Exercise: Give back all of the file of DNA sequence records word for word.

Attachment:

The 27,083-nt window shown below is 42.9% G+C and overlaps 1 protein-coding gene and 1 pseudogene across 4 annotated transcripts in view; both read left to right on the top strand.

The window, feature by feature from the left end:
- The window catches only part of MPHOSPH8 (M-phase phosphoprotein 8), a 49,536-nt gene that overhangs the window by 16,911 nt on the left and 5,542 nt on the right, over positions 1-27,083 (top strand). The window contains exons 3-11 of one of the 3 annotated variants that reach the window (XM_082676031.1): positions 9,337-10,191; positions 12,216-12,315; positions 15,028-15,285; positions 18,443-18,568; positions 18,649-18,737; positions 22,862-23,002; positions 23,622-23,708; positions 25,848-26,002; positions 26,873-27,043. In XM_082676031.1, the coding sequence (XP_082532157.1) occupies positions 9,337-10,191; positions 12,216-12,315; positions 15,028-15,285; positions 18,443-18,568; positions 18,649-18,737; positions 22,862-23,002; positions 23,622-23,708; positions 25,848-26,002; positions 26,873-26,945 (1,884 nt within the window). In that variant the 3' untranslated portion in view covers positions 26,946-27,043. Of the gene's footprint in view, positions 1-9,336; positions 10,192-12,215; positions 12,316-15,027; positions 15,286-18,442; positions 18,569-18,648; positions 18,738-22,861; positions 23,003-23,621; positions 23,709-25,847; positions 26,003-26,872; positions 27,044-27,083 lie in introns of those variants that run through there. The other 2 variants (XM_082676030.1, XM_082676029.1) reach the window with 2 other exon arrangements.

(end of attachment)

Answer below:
The 27,083-nt window shown below is 42.9% G+C and overlaps 1 protein-coding gene and 1 pseudogene across 4 annotated transcripts in view; both read left to right on the top strand.

The window, feature by feature from the left end:
- The window catches only part of MPHOSPH8 (M-phase phosphoprotein 8), a 49,536-nt gene that overhangs the window by 16,911 nt on the left and 5,542 nt on the right, over positions 1-27,083 (top strand). The window contains exons 3-11 of one of the 3 annotated variants that reach the window (XM_082676031.1): positions 9,337-10,191; positions 12,216-12,315; positions 15,028-15,285; positions 18,443-18,568; positions 18,649-18,737; positions 22,862-23,002; positions 23,622-23,708; positions 25,848-26,002; positions 26,873-27,043. In XM_082676031.1, the coding sequence (XP_082532157.1) occupies positions 9,337-10,191; positions 12,216-12,315; positions 15,028-15,285; positions 18,443-18,568; positions 18,649-18,737; positions 22,862-23,002; positions 23,622-23,708; positions 25,848-26,002; positions 26,873-26,945 (1,884 nt within the window). In that variant the 3' untranslated portion in view covers positions 26,946-27,043. Of the gene's footprint in view, positions 1-9,336; positions 10,192-12,215; positions 12,316-15,027; positions 15,286-18,442; positions 18,569-18,648; positions 18,738-22,861; positions 23,003-23,621; positions 23,709-25,847; positions 26,003-26,872; positions 27,044-27,083 lie in introns of those variants that run through there. The other 2 variants (XM_082676030.1, XM_082676029.1) reach the window with 2 other exon arrangements.